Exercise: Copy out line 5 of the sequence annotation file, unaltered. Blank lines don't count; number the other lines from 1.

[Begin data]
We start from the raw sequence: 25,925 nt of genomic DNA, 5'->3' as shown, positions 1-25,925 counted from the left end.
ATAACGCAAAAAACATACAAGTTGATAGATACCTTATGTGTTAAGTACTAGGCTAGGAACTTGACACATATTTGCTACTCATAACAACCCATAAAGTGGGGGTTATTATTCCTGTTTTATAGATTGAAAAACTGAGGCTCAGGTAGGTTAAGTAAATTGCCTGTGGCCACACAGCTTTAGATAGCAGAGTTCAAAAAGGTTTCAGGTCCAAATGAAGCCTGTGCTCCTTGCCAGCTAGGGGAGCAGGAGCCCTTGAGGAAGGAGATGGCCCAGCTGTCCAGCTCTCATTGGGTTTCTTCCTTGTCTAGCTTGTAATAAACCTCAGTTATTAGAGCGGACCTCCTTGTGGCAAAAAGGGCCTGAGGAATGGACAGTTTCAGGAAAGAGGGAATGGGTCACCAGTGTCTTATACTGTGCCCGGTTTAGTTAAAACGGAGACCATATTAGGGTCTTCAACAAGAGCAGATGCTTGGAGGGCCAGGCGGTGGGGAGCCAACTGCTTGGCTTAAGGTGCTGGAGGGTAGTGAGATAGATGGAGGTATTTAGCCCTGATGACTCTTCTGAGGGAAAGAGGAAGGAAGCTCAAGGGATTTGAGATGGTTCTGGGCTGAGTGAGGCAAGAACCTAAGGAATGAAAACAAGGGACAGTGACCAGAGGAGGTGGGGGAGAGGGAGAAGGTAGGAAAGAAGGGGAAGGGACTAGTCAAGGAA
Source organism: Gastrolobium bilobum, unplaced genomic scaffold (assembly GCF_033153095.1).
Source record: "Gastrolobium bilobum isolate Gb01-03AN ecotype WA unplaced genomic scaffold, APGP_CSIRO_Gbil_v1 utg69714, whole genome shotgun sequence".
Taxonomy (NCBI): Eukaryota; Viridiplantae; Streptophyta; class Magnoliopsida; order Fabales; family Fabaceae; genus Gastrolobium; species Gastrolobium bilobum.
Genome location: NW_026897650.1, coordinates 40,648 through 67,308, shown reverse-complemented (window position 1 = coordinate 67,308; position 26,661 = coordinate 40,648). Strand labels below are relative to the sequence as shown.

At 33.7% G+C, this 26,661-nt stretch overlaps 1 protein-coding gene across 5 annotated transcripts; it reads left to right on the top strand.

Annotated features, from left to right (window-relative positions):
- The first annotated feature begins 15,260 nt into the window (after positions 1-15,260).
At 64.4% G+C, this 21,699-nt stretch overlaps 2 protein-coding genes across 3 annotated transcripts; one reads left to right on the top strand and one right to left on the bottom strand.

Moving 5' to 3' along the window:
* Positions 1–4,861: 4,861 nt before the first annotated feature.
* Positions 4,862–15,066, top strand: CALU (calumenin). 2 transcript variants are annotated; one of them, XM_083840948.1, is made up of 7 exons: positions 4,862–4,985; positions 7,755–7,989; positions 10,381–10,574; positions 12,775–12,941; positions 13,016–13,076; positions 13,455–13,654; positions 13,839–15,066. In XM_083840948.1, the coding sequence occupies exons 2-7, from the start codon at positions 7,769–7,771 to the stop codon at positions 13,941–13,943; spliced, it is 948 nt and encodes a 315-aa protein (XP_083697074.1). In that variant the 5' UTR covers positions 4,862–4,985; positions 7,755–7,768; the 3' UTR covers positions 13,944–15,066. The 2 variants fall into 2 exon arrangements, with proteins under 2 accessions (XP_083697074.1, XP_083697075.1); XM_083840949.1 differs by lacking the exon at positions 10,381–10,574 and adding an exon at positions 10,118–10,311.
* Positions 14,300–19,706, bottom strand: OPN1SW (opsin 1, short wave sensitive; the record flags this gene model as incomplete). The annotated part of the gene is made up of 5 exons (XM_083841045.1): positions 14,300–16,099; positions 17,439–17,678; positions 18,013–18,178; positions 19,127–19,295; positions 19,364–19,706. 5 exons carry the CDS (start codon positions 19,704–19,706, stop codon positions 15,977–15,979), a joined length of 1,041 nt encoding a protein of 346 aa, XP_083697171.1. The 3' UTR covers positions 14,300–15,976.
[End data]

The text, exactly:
Taxonomy (NCBI): Eukaryota; Viridiplantae; Streptophyta; class Magnoliopsida; order Fabales; family Fabaceae; genus Gastrolobium; species Gastrolobium bilobum.